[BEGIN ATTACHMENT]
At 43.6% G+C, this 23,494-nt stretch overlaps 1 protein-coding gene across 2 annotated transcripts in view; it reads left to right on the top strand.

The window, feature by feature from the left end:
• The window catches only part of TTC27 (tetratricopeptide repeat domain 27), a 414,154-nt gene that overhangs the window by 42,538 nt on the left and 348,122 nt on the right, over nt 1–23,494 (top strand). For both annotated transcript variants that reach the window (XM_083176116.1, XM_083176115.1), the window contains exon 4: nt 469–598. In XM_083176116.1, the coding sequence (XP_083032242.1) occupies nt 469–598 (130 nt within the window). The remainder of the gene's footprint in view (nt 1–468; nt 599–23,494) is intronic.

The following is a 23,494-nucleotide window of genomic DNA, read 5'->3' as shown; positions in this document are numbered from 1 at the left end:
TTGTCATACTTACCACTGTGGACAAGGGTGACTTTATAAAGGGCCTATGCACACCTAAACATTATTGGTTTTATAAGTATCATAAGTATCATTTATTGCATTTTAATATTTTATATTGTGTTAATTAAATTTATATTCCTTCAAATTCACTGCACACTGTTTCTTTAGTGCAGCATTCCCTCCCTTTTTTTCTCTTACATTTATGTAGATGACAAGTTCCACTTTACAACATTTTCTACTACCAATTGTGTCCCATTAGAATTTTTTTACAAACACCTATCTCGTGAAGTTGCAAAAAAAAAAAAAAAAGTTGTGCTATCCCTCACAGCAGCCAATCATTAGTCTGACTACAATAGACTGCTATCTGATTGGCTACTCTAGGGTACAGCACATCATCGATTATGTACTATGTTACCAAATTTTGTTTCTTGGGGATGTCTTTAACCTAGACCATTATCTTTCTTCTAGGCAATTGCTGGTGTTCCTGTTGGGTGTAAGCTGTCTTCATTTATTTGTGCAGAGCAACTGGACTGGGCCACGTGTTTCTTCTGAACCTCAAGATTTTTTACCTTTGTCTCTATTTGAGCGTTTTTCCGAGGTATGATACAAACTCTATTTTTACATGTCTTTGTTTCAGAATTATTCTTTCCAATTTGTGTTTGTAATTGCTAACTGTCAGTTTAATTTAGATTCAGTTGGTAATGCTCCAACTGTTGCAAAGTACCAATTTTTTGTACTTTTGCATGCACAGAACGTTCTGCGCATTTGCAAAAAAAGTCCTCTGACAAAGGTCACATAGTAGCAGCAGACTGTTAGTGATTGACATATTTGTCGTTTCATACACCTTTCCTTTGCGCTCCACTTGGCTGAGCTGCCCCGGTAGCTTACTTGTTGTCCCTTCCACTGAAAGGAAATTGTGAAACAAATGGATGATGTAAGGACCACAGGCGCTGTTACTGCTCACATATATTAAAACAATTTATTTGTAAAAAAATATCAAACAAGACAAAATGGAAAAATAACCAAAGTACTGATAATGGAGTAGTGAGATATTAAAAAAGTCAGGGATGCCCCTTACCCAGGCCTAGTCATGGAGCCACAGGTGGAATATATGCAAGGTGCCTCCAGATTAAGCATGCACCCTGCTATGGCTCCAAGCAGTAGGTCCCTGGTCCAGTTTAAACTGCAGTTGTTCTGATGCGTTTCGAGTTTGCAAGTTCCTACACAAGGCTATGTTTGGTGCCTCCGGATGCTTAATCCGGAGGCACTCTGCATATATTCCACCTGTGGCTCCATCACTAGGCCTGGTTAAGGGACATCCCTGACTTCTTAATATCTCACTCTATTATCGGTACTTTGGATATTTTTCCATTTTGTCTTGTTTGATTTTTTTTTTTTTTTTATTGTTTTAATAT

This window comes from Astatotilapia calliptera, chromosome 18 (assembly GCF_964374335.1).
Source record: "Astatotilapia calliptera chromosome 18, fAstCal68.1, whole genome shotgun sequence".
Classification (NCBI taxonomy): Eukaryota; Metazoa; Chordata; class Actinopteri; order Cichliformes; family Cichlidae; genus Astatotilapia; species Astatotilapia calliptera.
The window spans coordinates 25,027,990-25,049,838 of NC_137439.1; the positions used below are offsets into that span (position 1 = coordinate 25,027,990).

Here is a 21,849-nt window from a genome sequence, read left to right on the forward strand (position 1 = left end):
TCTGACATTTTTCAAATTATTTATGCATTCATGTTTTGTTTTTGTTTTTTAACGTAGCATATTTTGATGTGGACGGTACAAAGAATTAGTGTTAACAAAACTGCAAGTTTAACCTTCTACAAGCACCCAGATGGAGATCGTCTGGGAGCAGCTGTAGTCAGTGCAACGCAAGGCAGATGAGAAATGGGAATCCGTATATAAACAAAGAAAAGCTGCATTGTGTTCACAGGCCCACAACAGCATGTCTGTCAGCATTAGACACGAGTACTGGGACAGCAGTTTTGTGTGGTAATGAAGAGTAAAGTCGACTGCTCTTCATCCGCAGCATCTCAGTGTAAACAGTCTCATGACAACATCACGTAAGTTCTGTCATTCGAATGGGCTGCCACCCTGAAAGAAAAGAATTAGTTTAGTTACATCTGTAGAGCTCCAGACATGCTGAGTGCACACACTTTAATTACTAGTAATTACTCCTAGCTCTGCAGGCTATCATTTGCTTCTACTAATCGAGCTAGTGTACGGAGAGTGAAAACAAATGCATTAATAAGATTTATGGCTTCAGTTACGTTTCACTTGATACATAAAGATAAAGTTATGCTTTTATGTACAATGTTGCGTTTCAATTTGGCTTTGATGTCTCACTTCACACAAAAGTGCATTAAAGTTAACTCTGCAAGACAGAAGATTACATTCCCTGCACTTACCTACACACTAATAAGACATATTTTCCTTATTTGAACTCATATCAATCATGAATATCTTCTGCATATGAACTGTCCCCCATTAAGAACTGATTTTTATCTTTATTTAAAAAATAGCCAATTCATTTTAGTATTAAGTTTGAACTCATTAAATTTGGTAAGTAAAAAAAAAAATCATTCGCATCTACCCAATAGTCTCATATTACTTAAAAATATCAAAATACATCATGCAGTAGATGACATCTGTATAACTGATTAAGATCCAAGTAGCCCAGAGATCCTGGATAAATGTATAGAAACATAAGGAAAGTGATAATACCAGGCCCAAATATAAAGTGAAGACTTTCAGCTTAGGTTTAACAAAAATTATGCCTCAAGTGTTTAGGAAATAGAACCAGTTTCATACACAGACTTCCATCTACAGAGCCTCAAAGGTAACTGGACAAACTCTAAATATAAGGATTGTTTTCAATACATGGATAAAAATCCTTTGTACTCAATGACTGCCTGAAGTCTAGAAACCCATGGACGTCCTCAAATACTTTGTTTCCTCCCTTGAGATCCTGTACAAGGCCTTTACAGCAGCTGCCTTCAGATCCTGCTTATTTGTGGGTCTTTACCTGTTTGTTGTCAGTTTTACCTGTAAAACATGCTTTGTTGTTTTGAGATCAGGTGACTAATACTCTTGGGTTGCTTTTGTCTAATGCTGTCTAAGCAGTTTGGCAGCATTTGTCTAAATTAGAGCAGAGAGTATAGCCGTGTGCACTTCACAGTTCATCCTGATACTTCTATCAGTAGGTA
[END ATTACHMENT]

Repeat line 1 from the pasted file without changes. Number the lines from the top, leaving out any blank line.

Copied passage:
At 43.6% G+C, this 23,494-nt stretch overlaps 1 protein-coding gene across 2 annotated transcripts in view; it reads left to right on the top strand.